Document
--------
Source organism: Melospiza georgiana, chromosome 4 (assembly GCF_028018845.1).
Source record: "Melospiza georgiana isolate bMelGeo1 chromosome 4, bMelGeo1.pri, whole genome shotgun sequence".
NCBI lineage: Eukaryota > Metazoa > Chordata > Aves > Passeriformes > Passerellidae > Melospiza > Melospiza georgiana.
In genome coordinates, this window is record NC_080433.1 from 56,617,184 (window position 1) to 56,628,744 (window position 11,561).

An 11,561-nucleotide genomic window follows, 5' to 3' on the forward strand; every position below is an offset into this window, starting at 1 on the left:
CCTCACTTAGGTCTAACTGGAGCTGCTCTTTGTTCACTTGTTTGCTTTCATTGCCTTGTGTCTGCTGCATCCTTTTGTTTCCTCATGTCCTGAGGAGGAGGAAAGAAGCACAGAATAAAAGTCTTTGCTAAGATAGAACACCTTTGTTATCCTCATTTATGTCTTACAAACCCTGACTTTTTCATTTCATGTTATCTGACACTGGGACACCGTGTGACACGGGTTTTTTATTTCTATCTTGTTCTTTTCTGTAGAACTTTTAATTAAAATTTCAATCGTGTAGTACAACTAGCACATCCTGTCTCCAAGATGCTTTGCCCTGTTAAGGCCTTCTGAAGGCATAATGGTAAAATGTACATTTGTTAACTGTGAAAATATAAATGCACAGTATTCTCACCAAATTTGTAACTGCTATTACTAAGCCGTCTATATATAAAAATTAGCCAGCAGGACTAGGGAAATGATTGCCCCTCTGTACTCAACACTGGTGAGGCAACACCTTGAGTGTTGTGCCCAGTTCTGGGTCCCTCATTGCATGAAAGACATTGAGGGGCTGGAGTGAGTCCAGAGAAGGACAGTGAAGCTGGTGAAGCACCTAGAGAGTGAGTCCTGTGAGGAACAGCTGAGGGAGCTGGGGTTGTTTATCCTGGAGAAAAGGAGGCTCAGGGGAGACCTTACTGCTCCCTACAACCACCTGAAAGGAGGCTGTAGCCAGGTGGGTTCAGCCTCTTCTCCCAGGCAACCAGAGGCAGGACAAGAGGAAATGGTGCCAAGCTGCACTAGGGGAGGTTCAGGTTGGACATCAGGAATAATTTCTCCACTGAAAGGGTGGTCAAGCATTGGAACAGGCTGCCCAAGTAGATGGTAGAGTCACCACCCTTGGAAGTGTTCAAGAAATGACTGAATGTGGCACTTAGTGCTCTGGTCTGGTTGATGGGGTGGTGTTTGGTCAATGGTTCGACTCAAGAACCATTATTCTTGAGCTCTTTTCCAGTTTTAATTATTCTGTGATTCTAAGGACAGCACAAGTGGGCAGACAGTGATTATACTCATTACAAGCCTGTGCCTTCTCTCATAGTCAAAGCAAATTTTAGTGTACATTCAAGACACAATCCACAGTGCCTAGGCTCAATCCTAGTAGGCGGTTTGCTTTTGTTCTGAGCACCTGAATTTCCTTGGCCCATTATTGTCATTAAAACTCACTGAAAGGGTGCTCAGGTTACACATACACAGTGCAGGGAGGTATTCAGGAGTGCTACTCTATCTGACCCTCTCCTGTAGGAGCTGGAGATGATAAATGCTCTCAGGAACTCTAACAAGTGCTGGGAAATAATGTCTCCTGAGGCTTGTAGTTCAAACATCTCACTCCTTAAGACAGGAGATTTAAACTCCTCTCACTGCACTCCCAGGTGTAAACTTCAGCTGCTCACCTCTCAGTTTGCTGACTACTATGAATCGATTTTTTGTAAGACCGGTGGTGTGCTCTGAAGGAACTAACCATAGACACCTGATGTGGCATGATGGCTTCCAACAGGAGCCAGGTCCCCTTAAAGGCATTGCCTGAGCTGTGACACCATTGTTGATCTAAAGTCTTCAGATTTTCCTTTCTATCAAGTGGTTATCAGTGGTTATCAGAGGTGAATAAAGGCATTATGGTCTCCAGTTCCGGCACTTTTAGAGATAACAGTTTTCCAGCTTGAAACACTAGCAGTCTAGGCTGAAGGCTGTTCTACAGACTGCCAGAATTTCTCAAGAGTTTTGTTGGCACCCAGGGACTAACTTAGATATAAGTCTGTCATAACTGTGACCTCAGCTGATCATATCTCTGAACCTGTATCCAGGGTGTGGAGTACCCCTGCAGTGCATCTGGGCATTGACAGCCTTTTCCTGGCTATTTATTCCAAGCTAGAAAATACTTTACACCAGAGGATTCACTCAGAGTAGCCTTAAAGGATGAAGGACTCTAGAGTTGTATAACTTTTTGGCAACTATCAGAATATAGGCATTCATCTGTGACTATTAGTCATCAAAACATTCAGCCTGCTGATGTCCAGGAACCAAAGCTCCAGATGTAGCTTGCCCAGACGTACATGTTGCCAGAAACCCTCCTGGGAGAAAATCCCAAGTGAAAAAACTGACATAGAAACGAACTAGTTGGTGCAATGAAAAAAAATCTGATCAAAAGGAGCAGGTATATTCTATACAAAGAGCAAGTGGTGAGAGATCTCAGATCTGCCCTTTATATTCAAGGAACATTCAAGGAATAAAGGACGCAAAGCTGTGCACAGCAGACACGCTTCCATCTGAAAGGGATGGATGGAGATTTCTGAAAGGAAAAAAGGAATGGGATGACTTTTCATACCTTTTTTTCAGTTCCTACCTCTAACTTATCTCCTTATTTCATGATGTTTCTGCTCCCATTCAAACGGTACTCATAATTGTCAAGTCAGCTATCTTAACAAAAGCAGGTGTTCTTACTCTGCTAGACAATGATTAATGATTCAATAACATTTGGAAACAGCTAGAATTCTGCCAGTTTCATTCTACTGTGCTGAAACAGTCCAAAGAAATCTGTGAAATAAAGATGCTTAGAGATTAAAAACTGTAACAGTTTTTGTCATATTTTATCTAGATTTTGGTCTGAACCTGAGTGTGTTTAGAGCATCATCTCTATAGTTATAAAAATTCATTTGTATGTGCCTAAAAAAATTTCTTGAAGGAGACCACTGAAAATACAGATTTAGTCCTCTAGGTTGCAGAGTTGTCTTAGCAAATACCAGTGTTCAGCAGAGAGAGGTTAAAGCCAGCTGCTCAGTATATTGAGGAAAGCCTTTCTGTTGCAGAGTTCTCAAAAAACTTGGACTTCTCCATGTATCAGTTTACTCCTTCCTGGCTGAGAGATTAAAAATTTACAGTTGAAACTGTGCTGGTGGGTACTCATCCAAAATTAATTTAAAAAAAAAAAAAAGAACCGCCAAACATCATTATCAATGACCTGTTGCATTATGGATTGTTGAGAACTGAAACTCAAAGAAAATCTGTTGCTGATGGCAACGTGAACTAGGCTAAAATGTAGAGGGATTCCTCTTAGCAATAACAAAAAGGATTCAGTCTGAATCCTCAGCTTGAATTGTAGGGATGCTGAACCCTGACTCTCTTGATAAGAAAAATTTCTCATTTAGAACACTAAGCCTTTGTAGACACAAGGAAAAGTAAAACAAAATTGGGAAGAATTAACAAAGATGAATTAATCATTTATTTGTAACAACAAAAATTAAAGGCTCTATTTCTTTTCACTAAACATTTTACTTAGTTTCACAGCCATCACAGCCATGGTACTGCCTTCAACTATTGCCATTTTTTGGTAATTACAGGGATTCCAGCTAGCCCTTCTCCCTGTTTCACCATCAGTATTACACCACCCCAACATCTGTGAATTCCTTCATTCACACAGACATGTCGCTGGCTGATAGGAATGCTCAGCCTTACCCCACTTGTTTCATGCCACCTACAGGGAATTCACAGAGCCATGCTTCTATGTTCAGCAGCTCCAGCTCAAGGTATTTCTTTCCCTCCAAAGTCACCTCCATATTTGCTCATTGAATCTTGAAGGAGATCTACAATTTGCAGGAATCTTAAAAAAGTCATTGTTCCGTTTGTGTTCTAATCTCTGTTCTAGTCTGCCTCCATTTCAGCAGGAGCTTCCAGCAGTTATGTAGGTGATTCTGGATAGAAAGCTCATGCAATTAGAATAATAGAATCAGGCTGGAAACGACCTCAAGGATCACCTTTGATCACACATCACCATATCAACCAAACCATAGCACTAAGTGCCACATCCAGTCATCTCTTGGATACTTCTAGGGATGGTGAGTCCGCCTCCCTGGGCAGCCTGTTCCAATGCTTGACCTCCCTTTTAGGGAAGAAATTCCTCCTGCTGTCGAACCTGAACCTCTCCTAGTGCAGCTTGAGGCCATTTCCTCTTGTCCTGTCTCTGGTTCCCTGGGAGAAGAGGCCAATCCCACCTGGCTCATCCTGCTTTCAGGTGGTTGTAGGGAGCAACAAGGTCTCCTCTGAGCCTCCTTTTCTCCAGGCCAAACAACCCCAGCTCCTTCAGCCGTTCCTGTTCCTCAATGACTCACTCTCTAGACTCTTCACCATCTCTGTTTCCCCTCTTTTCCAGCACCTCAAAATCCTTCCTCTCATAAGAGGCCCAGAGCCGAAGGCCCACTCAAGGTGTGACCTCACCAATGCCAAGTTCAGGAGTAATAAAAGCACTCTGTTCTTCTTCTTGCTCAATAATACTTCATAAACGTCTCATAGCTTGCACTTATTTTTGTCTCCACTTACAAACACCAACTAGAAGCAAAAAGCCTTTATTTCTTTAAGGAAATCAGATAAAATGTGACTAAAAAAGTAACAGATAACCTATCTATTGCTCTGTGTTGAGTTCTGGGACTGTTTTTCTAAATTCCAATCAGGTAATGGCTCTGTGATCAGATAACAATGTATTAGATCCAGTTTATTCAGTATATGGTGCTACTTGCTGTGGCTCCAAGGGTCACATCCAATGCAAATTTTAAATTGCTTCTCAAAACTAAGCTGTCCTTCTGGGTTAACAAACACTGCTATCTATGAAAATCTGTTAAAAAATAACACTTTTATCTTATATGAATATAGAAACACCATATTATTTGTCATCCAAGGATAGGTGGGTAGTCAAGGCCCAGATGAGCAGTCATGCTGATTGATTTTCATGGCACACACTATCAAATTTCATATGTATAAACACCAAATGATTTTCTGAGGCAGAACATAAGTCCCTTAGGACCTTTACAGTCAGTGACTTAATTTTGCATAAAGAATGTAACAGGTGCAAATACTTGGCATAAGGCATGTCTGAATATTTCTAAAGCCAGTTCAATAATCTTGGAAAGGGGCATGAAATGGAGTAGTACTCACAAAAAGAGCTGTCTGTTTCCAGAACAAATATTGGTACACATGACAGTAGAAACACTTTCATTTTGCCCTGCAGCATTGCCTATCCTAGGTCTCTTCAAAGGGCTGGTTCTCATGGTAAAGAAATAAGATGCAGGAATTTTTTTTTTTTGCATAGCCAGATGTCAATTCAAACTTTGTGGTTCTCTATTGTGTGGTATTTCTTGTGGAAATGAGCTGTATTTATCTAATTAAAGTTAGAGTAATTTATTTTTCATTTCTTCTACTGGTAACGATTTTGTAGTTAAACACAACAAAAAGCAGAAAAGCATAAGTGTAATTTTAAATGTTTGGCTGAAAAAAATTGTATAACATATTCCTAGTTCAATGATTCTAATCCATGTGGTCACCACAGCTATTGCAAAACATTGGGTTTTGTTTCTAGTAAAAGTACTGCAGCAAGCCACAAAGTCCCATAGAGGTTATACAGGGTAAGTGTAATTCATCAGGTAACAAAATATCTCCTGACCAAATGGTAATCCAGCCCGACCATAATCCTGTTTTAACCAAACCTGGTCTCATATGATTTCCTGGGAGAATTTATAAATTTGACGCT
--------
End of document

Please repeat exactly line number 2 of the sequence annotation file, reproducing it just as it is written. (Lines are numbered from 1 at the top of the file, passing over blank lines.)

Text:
Source record: "Melospiza georgiana isolate bMelGeo1 chromosome 4, bMelGeo1.pri, whole genome shotgun sequence".